3. Hey, John!

    I've only seen The Elephant Man. For me that's easily Lynch's best film.

  4. Barry Lyndon is a gorgeous looking film and it has points where it is compelling but it equally has dry stretches. I have to admit to a bit of bias, my first job was as an usher at a second run theatre and it played there for what seemed an eternity and by the time it left I was heartily sick to death of it. I did rewatch it a few years ago to see if my opinion had changed. It hadn't, a beautiful looking bore.

    The Elephant Man is a superior film in every regard.

    Love that you chose History of the World: Part One! It's not the best Mel Brooks but has some terrific passages.

    Draughtman's Contract has been on my to see list for years but it's a tough one to track down.

    You're right about the breath of choices for period films. The first thing I think of is those Victorian/Edwardian costume dramas and I love them but I chose to go with the second period you mention-Rome.

    A Funny Thing Happened on the Way to the Forum (1966)-Inspired by the farces of the ancient Roman playwright Plautus this hilariously tells the bawdy story of slave Pseudolus (a great Zero Mostel) "the lyingest, cheatingest, sloppiest slave in all of Rome" as he attempts to win his freedom by helping his young master woo the girl next door. Based on the stage play of the same name this has terrific songs and an excellent cast (including Buster Keaton in his last role) but it’s Mostel repeating his Tony winning performance who makes it so special.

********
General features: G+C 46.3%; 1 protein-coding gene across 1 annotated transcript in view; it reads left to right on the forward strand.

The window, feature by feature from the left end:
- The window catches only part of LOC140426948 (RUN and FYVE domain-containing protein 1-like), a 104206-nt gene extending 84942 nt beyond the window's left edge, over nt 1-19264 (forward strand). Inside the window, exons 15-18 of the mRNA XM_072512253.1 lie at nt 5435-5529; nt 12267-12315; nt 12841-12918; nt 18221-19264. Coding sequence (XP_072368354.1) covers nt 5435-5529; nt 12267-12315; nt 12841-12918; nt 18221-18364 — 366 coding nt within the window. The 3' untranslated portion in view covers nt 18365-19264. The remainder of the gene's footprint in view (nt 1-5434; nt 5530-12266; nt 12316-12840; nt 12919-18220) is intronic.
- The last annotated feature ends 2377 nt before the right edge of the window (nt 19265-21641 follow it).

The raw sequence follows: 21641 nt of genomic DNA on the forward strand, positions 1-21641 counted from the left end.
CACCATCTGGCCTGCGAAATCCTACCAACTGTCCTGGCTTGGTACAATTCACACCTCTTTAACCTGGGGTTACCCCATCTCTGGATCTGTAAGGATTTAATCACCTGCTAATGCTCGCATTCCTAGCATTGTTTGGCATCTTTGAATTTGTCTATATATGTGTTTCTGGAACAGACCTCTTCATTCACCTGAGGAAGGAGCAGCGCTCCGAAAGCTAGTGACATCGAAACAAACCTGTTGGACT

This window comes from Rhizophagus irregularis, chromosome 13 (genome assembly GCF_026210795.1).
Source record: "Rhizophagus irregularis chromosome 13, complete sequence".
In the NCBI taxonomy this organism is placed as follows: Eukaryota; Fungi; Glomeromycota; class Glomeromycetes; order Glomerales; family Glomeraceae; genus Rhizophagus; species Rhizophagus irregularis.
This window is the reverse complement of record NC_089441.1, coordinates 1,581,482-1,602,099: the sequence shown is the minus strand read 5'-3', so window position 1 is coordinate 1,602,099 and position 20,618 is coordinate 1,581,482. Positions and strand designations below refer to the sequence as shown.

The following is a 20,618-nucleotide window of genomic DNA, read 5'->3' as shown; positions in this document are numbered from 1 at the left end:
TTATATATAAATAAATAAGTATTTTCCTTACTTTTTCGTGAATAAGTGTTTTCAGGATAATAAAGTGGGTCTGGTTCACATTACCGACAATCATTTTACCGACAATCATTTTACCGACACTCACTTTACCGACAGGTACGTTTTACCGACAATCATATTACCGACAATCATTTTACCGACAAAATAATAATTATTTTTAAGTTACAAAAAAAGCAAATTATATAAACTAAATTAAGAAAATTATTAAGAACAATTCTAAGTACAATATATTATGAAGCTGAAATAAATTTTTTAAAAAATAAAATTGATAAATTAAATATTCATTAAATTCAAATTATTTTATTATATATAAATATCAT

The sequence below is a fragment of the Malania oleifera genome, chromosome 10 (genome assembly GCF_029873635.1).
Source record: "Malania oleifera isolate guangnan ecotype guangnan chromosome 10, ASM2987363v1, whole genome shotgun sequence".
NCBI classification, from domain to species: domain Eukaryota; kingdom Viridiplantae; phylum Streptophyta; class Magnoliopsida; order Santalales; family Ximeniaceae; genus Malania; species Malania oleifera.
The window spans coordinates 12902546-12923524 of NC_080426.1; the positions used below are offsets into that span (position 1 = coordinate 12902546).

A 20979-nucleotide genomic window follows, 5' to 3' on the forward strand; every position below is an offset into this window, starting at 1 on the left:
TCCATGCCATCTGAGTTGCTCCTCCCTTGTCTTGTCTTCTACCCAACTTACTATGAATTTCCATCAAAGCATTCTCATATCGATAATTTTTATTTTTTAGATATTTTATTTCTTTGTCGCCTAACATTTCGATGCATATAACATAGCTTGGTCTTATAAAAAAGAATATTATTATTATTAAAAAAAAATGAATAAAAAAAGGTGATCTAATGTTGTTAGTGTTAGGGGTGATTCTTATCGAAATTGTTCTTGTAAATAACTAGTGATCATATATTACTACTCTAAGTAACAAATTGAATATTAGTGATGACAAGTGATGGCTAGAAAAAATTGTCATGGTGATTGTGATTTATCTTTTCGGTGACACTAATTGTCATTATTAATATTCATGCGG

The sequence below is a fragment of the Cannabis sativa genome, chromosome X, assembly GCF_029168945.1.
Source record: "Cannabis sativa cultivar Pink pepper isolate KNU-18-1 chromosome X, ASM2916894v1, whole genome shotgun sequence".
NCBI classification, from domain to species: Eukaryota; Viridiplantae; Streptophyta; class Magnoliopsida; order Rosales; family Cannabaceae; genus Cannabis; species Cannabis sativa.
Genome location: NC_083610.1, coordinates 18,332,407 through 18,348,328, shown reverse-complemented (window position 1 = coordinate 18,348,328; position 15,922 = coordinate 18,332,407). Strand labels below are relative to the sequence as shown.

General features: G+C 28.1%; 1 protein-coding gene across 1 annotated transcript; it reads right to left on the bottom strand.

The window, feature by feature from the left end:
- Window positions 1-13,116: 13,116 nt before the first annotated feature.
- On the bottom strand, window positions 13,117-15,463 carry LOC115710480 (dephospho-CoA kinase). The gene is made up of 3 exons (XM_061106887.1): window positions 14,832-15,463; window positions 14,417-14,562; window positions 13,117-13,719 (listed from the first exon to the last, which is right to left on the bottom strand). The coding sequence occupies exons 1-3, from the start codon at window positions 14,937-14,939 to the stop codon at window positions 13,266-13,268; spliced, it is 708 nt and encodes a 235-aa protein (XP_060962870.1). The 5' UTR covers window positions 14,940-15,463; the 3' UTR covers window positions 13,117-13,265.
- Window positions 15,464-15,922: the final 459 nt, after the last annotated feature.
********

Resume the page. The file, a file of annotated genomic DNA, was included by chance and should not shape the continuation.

Julius Caesar (1953)-Adaptation of the Shakespearean play based on actual events. Brutus (James Mason) convinced by a group of Roman senators led by Caius Cassius (John Gielgud), that friend Julius Caesar (Louis Calhern) intends to dissolve the republic to install himself as monarch joins a conspiracy to assassinate him. Once done he defends his actions but Mark Antony (Marlon Brando) responds with a speech that plays upon the crowd's love for their fallen leader and a battle for power begins. High quality film with an impressive cast including Greer Garson, Deborah Kerr and Edmond O’Brien aside from those mentioned with Brando, forsaking his method mumbling for straight verse strong as Mark Antony.

    The Last Days of Pompeii (1935)-Pegs a fictitious story onto the big blow. Blacksmith Marcus (Preston Foster) consumed with bitterness upon the death of his wife and child becomes a gladiator and Pontius Pilate's (Basil Rathbone) partner before finding Christ in the days leading up to the Vesuvius eruption. Some impressive, for its day special effects when the mountain finally ruptures.

  5. I love The Elephant Man and consider this a truly under-rated film that needs more of a voice. I am ceryain you have seen the film Freaks made with many circus freaks at the time. Director Todd Browning wanted to show them in a positive light (despite what they do at the end). Many of these people were very affectionate to Todd Browning and vice versa. I still have to see Barry day. I don't even know your 3rd choice and may not see it. As for History of the World Part 1...I love it and find it so funny especially the time of the Sun King and Hitler..On Ice!

  6. I really don't remember much of Barry Lyndon now, but I remember being very surprised by how much I had liked it when I saw it.